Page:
A. Because they say their food scientists are not happy with the measures Britain has taken to prevent meat from animals with BSE, or mad cow disease, from entering the food chain.
Q. What does Britain say to that?
A. That the measures put in place are very extensive and comply in every way with the terms of the Florence agreement negotiated by John Major in 1996, to allow British beef to be eventually re-exported once again. They include a "cattle passport scheme", a date-based export scheme, a mass slaughter of older cows and very much tighter restrictions on slaughterhouses and meat processors.
Q. What is the view of the European Commission, the EU's civil service in Brussels?
A. EC scientists feel the actions Britain has taken are adequate and that the export of British beef can recommence throughout Europe.
Q. Why is France holding out?
A. French Government scientists seem to want even tighter controls over British meat. Among other demands they want labelling, to which Britain has no objection, but they also want "traceability" of the meat increased. In compliance with EU requirements Britain hasset up a complex "cattle passport" scheme allowing the background of every single beef cow born in Britain to be traced from cradle to grave, to prove it did not come from a BSE-affected herd. France is apparently seeking "traceability" not just of animals, but of individual cuts of British meat in a French butcher's shop window, which British officials feel would be virtually impossible.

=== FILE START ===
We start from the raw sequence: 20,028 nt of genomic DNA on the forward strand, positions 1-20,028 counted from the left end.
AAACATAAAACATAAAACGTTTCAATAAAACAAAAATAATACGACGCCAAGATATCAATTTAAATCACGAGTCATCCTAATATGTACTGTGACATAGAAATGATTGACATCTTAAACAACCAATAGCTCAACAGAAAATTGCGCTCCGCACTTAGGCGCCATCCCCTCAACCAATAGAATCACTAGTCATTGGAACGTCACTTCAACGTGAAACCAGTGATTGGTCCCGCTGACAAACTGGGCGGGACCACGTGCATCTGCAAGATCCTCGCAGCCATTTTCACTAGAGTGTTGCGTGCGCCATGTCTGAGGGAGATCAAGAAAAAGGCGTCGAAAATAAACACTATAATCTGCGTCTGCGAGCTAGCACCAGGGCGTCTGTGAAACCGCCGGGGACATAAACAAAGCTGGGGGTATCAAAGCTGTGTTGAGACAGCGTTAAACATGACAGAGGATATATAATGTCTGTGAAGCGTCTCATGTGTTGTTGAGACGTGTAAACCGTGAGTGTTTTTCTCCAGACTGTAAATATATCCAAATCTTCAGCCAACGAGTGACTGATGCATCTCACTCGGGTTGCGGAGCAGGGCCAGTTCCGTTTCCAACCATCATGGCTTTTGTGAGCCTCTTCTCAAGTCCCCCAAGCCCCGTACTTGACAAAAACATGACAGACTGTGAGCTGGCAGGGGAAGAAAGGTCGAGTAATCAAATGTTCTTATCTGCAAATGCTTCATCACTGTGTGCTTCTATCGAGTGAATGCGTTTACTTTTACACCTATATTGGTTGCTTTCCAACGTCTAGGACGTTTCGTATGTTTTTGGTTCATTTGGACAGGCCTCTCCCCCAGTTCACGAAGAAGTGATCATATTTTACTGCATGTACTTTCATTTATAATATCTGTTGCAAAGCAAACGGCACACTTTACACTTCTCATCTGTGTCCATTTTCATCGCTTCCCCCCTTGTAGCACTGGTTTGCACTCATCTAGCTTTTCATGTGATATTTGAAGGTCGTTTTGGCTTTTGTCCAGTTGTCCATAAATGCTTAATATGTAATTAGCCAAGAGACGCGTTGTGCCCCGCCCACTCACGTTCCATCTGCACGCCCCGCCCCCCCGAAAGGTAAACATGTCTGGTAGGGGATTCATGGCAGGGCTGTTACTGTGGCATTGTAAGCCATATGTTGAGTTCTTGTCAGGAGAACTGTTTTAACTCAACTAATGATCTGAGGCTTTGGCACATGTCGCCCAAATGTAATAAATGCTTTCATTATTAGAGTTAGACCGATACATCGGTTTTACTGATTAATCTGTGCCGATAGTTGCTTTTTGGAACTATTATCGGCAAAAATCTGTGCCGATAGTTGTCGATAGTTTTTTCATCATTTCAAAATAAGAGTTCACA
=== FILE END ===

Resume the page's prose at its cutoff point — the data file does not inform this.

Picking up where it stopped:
Q. Are France's objections purely scientific?
A. There is some suggestion that French ministers feel they might be held personally responsible under French law if any French person contracted the human version of BSE, new-variant Creutzfeldt-Jakob disease, from eating infected British beef.
Q. What can Tony Blair do ?
A. Not a lot personally, other than let the European Union begin formal legal proceedings against France if the French continue with their refusal.
Q. Why was the export of British beef banned by the European Union in the first place?
A. Because the British Government announced in March 1996 that there was a possible link between consumption of meat from animals suffering from BSE, or mad cow disease.Reuse content